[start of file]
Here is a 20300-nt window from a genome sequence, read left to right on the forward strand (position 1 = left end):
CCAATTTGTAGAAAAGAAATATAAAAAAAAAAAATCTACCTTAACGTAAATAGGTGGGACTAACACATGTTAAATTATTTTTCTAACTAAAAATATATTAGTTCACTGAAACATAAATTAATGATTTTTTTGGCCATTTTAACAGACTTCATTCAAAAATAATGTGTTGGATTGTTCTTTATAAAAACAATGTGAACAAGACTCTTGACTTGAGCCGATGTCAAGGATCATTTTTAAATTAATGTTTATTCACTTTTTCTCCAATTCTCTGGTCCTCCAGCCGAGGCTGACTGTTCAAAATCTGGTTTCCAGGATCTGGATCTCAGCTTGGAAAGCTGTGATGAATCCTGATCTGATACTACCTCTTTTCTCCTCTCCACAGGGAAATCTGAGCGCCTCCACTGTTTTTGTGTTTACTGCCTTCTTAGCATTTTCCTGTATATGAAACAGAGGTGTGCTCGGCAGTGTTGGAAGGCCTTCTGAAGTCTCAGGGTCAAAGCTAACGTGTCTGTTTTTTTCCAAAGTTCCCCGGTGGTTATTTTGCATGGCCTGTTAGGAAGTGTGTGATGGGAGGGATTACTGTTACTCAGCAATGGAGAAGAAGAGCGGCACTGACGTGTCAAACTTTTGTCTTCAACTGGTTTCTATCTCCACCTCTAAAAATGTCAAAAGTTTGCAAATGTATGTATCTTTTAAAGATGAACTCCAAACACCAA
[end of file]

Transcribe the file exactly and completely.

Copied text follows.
Here is a 20300-nt window from a genome sequence, read left to right on the forward strand (position 1 = left end):
CCAATTTGTAGAAAAGAAATATAAAAAAAAAAAATCTACCTTAACGTAAATAGGTGGGACTAACACATGTTAAATTATTTTTCTAACTAAAAATATATTAGTTCACTGAAACATAAATTAATGATTTTTTTGGCCATTTTAACAGACTTCATTCAAAAATAATGTGTTGGATTGTTCTTTATAAAAACAATGTGAACAAGACTCTTGACTTGAGCCGATGTCAAGGATCATTTTTAAATTAATGTTTATTCACTTTTTCTCCAATTCTCTGGTCCTCCAGCCGAGGCTGACTGTTCAAAATCTGGTTTCCAGGATCTGGATCTCAGCTTGGAAAGCTGTGATGAATCCTGATCTGATACTACCTCTTTTCTCCTCTCCACAGGGAAATCTGAGCGCCTCCACTGTTTTTGTGTTTACTGCCTTCTTAGCATTTTCCTGTATATGAAACAGAGGTGTGCTCGGCAGTGTTGGAAGGCCTTCTGAAGTCTCAGGGTCAAAGCTAACGTGTCTGTTTTTTTCCAAAGTTCCCCGGTGGTTATTTTGCATGGCCTGTTAGGAAGTGTGTGATGGGAGGGATTACTGTTACTCAGCAATGGAGAAGAAGAGCGGCACTGACGTGTCAAACTTTTGTCTTCAACTGGTTTCTATCTCCACCTCTAAAAATGTCAAAAGTTTGCAAATGTATGTATCTTTTAAAGATGAACTCCAAACACCAA